Peripheral artery disease, or PAD, is a circulatory problem which occurs when plaque builds up in the arteries and as a result reduces blood flow to other parts of the body. PAD often affects the arteries of the legs and this eventually leads to its common symptom of leg pain when walking.
The Centers for Disease Control and Prevention estimates that there are 8 million individuals in the U.S. suffering from PAD, up to 20 percent of whom are 60 years old and over. A new study, however, may be able to bring relief to people who have difficulty walking because of the poor blood flow to their legs as it found that eating dark chocolates may help seniors with PAD to walk longer and farther.
For the study which was published in the Journal of the American Heart Association on July 2, Lorenzo Loffredo, from the Sapienza University in Rome, and colleagues asked 20 patients with peripheral artery disease, who were 69 years old on average, to walk on a treadmill for as long as they can and then had them randomly eat a 40g bar of either a dark or milk chocolate.
Two hours later, the participants took the same treadmill test that they did earlier. The researchers observed that while there were no changes in the time and distance walked by the participants who ate milk chocolate, those who ate dark chocolate walked about 17 second longer and 39 feet farther in their second treadmill session.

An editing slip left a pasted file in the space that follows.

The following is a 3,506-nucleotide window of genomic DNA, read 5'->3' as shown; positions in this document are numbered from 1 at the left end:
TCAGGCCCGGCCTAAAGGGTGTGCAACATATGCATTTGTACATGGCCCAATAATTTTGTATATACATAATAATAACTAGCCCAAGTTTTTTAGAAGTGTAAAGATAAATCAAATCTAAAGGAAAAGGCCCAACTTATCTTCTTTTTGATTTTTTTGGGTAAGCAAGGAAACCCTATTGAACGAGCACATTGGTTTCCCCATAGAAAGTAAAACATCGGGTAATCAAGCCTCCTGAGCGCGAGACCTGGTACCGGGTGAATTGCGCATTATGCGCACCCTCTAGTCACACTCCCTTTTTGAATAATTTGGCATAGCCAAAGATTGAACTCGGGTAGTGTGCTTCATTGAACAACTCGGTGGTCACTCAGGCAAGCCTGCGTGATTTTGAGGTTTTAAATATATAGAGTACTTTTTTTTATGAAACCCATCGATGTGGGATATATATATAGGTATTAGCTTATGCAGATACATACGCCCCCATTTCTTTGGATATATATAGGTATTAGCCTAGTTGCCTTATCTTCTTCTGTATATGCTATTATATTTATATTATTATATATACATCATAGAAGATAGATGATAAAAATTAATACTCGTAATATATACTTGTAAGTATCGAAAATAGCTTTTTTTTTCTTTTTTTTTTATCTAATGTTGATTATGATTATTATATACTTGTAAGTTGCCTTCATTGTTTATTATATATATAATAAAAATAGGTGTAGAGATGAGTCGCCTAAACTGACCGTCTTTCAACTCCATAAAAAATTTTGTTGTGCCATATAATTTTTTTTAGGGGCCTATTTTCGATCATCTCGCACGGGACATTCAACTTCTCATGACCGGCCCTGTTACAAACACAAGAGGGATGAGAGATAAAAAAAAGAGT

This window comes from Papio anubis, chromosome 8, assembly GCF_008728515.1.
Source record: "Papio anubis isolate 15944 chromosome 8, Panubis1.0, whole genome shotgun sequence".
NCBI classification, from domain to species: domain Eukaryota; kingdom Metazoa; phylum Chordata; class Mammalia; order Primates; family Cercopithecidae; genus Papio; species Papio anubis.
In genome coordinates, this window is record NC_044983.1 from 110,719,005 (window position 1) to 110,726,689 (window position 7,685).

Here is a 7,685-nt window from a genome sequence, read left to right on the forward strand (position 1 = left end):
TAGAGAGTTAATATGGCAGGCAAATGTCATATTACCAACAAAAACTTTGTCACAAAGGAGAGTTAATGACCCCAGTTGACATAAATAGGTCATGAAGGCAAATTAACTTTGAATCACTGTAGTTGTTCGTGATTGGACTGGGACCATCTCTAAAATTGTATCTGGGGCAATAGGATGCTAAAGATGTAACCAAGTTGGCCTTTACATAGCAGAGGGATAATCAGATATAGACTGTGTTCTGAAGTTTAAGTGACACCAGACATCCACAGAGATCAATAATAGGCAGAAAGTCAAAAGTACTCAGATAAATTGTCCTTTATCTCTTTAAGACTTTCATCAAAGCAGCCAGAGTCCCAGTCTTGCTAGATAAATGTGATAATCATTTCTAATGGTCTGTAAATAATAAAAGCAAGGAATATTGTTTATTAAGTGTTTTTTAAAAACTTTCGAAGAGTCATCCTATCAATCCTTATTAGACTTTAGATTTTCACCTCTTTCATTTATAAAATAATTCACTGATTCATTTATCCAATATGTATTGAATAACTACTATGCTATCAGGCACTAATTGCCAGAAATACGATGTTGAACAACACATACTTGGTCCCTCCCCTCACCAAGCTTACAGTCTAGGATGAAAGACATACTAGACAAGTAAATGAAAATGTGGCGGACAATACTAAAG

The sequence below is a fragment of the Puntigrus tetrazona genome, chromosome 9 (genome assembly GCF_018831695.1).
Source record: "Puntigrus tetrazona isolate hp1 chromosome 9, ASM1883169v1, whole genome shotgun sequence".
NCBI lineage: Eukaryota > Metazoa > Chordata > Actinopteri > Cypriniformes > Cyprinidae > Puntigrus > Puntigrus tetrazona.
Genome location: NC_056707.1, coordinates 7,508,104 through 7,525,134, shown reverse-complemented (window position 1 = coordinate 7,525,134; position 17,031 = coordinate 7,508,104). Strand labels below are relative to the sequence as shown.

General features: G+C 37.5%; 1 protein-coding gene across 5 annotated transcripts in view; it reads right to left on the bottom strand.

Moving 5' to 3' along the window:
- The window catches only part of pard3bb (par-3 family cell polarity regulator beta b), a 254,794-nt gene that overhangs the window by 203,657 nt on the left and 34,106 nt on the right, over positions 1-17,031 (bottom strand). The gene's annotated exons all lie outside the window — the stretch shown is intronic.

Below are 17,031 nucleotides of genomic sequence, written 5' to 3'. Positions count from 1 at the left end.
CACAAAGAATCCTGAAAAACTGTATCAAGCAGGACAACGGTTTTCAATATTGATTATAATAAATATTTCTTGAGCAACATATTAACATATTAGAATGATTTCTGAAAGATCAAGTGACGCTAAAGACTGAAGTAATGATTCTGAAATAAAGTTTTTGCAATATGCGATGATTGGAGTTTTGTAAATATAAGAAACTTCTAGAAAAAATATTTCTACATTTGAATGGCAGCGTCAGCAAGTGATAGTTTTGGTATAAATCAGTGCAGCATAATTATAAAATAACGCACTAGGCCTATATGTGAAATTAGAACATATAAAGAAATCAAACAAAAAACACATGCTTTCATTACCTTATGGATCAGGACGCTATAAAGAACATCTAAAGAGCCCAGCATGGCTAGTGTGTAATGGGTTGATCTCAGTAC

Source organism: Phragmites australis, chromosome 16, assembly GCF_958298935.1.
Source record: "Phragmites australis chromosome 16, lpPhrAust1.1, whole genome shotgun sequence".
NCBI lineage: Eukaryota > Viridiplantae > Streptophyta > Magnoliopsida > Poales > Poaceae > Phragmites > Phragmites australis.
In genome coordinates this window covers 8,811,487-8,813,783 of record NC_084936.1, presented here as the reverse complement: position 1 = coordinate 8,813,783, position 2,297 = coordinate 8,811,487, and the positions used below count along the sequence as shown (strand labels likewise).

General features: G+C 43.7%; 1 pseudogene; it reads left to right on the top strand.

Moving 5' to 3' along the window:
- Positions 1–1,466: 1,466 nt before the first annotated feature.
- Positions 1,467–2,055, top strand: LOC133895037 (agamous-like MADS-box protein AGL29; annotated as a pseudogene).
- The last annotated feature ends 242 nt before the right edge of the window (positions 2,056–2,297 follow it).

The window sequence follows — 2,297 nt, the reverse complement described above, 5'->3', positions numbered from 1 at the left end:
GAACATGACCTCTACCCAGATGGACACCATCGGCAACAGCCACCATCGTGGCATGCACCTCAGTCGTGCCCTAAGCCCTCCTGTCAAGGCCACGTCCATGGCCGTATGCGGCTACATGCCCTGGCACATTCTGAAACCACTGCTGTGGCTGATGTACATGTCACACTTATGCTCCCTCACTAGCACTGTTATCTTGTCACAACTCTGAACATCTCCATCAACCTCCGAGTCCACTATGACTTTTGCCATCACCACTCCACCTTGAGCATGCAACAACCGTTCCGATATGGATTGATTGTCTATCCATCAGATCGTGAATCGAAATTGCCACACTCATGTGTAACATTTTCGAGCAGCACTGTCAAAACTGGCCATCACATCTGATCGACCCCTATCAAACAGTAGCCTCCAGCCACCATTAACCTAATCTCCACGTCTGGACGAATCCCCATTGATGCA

The researchers also found that the levels of nitric oxide, a type of gas in the blood that is associated with improved blood flow, were also higher in those who ate dark chocolate than those who had milk chocolate.
Loffredo and colleagues suggested that the elevated levels of nitric oxide levels may have widened the peripheral arteries and helped improve the ability of the patients to walk.
"In PAD patients dark but not milk chocolate acutely improves walking autonomy with a mechanism possibly related to an oxidative stress‐mediated mechanism involving NOX2 regulation," the researchers wrote.
The researchers noted that the dark chocolates they used in the study were made up of more than 85 percent cocoa making them rich in polyphenols, antioxidants that are believed to improve blood flow by prompting biochemical changes in the body that leads to the widening of the arteries. The milk chocolate they used, on the other hand, has less than 30 percent cocoa content.